Friday, 11 April 2014


Seriously guys, this is ridiculous. I could've sworn I started second year just last week. How are we a month away from the summer holidays? How? This is outrageous. Unthinkable. WHAT EVEN?

It's times like these that really frighten me...cause so much has gone past and it really feels like I've barely accomplished anything. Well...maybe a few things. I'm slowly starting to branch out and figure out my own recipes for one thing. It's exciting and wonderful and quite the adventure I must say. Eventhough most times it's less about figuring out the right ingredient ratio and more about working around what I have left in my pantry.

This banana bread was something I've wanted to make for a while. It's very moist and full of rich bananana flavour. A lot of that will depend on how ripe your bananas are. You really need to let them go as spotty and black as you possibly can. Not like the ones in the first picture. I had to wait a couple of days for them to be really ready.  Overripe is the only way to go here. If they reach that perfect all-black stage but you haven't got time to turn them into banana bread, just bung them in the freezer, and defrost when you're ready.

Chocolate chunk banana bread. 
- 2 large VERY ripe bananas
- 1 tsp honey
- 1/2 tsp vanilla
- 1/4 cup of 1 part vegetable oil and 1 part melted butter (I'm sorry, I know that sounds super weird but that's how it gets so moist without tasting oily)
- 1/4 cup yogurt
- 1 egg
- 1 cup flour
- 1/4tsp cinnamon
- 1/2 tsp baking soda
- 1/4 tsp salt
- 1/2 cup sugar
- 150g semi-sweet chocolate, cut up into chunks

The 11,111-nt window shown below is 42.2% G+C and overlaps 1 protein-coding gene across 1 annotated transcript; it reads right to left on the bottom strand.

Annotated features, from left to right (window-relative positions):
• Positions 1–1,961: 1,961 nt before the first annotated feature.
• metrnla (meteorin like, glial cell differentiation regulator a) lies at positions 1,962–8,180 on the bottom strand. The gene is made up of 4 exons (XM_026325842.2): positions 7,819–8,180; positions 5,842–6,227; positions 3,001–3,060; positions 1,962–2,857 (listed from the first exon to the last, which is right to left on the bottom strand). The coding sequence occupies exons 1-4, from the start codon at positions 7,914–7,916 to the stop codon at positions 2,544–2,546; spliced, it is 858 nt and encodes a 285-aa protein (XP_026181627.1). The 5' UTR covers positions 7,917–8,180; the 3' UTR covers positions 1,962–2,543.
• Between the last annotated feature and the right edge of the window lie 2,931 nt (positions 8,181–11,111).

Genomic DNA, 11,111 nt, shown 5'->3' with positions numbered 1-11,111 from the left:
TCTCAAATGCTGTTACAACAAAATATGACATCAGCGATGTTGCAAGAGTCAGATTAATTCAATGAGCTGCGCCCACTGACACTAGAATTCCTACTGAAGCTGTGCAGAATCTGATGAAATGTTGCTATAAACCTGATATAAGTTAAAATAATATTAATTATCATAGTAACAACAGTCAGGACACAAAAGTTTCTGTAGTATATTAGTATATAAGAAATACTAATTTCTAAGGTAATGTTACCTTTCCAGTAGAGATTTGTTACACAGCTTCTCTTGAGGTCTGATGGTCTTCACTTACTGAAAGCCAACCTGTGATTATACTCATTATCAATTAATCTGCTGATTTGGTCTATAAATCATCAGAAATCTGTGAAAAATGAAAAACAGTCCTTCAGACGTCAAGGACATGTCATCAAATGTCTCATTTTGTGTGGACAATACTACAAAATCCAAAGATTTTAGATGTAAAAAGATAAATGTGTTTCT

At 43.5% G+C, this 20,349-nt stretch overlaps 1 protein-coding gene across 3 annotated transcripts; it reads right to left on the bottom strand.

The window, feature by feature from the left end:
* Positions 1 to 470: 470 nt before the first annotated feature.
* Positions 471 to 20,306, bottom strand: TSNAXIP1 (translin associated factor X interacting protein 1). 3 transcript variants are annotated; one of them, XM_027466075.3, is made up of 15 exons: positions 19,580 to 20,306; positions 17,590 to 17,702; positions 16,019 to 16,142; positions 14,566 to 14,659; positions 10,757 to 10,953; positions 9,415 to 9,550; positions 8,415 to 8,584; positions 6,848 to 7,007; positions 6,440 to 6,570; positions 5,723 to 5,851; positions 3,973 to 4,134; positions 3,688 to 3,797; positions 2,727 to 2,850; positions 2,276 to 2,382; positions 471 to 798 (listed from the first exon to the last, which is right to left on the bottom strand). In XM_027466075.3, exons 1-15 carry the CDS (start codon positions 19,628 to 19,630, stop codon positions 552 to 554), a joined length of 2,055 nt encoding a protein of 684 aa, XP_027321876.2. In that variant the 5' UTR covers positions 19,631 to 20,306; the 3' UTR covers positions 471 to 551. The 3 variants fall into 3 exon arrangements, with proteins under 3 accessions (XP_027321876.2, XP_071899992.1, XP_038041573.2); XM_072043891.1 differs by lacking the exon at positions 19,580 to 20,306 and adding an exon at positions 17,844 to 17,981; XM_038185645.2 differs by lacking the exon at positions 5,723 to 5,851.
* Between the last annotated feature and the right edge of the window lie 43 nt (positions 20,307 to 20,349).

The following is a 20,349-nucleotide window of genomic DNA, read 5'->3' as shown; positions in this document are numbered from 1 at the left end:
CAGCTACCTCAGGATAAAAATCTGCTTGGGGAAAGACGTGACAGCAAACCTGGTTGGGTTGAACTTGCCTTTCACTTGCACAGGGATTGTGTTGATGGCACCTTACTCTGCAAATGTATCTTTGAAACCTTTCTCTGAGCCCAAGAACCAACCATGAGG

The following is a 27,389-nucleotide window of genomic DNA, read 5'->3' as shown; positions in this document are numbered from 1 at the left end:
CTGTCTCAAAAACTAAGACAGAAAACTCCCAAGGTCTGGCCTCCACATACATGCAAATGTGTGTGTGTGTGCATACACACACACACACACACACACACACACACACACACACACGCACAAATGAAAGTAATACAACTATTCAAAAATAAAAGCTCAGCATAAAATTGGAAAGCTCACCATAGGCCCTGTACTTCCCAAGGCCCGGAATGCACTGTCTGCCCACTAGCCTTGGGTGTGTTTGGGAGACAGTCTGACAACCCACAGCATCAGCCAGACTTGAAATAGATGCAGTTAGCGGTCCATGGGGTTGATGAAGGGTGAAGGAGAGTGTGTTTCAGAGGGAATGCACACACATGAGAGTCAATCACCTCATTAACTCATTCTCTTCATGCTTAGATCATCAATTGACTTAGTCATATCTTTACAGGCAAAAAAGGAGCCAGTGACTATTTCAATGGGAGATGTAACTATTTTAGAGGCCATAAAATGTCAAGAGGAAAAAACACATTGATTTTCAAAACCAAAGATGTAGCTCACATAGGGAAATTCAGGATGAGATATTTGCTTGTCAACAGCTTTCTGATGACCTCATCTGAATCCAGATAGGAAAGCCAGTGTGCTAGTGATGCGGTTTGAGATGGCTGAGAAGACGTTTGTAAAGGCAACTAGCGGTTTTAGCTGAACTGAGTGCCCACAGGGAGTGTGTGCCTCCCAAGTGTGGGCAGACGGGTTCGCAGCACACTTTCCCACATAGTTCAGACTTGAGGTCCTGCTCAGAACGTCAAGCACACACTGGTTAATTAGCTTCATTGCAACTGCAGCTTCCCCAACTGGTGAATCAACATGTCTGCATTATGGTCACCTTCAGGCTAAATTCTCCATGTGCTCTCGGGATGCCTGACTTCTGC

+ Preheat oven to 180'C
+ Mash the bananas with the honey and vanilla. Beat in the yogurt, oil, butter and egg.

+ Shift in the flour, cinnamon, baking soda, salt, and sugar. Stir until just combined.
+ Stir chocolate chunks through batter.
+ Pour batter into well buttered loaf pan and bake for 50 minutes or until cake tester in center comes out clean.
+ Let cool in pan for 5 minutes, before turning out onto wire rack to cool completely.

Before we go, wanna see my beautiful Flavours of Malaysia profile picture?

Wanna know what Flavours of Malaysia is? Just click here!! -->

Friday, 4 April 2014

I say tomato you say...

In case you haven't realised by now, food makes me very happy. It's gotten worse since coming to university... my day can go from shit to glorious under 5 minutes if I find some nice strawberries or an unusual pasta. Or in this case...some beautiful tomatoes.

I mean look at them! Are they not the most beautiful vine tomatoes you've ever seen?? I normally don't even like tomatoes but I saw these sitting on display all ruby and beautiful and I just HAD to get them. And boy am I glad I did. These tasted amazing. Really sweet and..well...tomatoey? You know what I mean right? When you buy not-so-nice tomatoes and all they taste of is water? It wasn't a case at all for these. I could've eaten them raw...which I didn't.

I haven't gotten that emotional over vegetables yet. :p

This dish was something I saw on a Jamie Oliver show. It's crazy easy, and suits whether you're feeding just yourself or a crowd. Imagine if you will, taking this dish steaming out, straight from oven to table. Plonk a fresh baguette on the table and let everyone just dig in together with their hands. Or toss in some pasta and devour when it's cold and rainy outside.